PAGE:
“Confirmed by Experiment”: Notes on Physics Instruments and Experimentation in 19th-Century Istanbul (1809-1876) Bi’t-tecrübe İsbât: On Dokuzuncu Yüzyıl İstanbul’unda Deney ve Fizik Aletleri Üzerine Notlar (1809-1876)

Günergun F.

Osmanli Bilimi Arastirmalari, vol.24, no.2, pp.743-799, 2023 (Scopus) identifier

  • Publication Type: Article / Article
  • Volume: 24 Issue: 2
  • Publication Date: 2023
  • Doi Number: 10.26650/oba.232413
  • Journal Name: Osmanli Bilimi Arastirmalari
  • Journal Indexes: Scopus, Academic Search Premier, Central & Eastern European Academic Source (CEEAS), Index Islamicus, Directory of Open Access Journals, TR DİZİN (ULAKBİM)
  • Page Numbers: pp.743-799
  • Keywords: Darülfünun, Experiment, Experimentation, History of Education, Mekteb-i Harbiye, Mekteb-i Sultani, Mekteb-i Tıbbiye-yi Şahane, Mühendishane-i Berri-i Hümayun, Ottoman Empire, Physics Instruments
  • Istanbul University Affiliated: Yes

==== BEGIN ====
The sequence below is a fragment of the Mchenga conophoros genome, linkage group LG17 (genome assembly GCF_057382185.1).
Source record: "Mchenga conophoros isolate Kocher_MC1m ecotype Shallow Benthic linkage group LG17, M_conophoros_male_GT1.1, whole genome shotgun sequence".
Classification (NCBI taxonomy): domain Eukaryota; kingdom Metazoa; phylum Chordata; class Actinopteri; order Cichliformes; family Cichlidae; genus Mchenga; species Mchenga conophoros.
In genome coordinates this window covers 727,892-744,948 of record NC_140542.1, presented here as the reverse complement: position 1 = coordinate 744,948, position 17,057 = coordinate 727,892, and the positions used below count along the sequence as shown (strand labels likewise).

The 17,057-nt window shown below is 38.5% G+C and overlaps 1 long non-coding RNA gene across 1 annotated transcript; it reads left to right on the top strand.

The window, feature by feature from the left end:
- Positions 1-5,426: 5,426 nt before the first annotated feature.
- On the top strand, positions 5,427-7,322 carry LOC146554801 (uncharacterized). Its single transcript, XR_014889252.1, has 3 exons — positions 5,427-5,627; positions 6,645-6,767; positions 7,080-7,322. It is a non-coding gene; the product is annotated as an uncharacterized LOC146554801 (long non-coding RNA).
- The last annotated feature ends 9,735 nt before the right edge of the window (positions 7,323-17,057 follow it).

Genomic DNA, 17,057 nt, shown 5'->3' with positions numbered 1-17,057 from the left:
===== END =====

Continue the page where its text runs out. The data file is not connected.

The present study examines the emergence of experimentation in the Ottoman schools of engineering, medicine, and military arts that were founded in Istanbul to teach modern sciences, as well as in Mekteb-iSultani, an Ottoman-French secondary school. The study also addresses how the Istanbul population encountered experiments through the public conferences organized at Darülfünun [House of Sciences] that opened in 1863. This article also questions the fate of experimentation in Darülfünun-i Osmani, which was established in 1870. The students in these institutions first encountered experiments in the Turkish translations of European physics textbooks. Because demonstrations (bi’t-tecrübe ispat) depend on the availability of scientific instruments, didactic instruments were purchased from European instrument makers in order to establish cabinets of physics in these schools. However, the scarcity of archival documents related to imported instruments and the absence of collections render making a full assessment of experimental teaching in Istanbul’s educational institutions difficult. The present article is introductory in nature, and future research on instruments purchased for Ottoman secondary schools and the collections kept in non-Muslim schools of the Empire will surely provide a greater picture.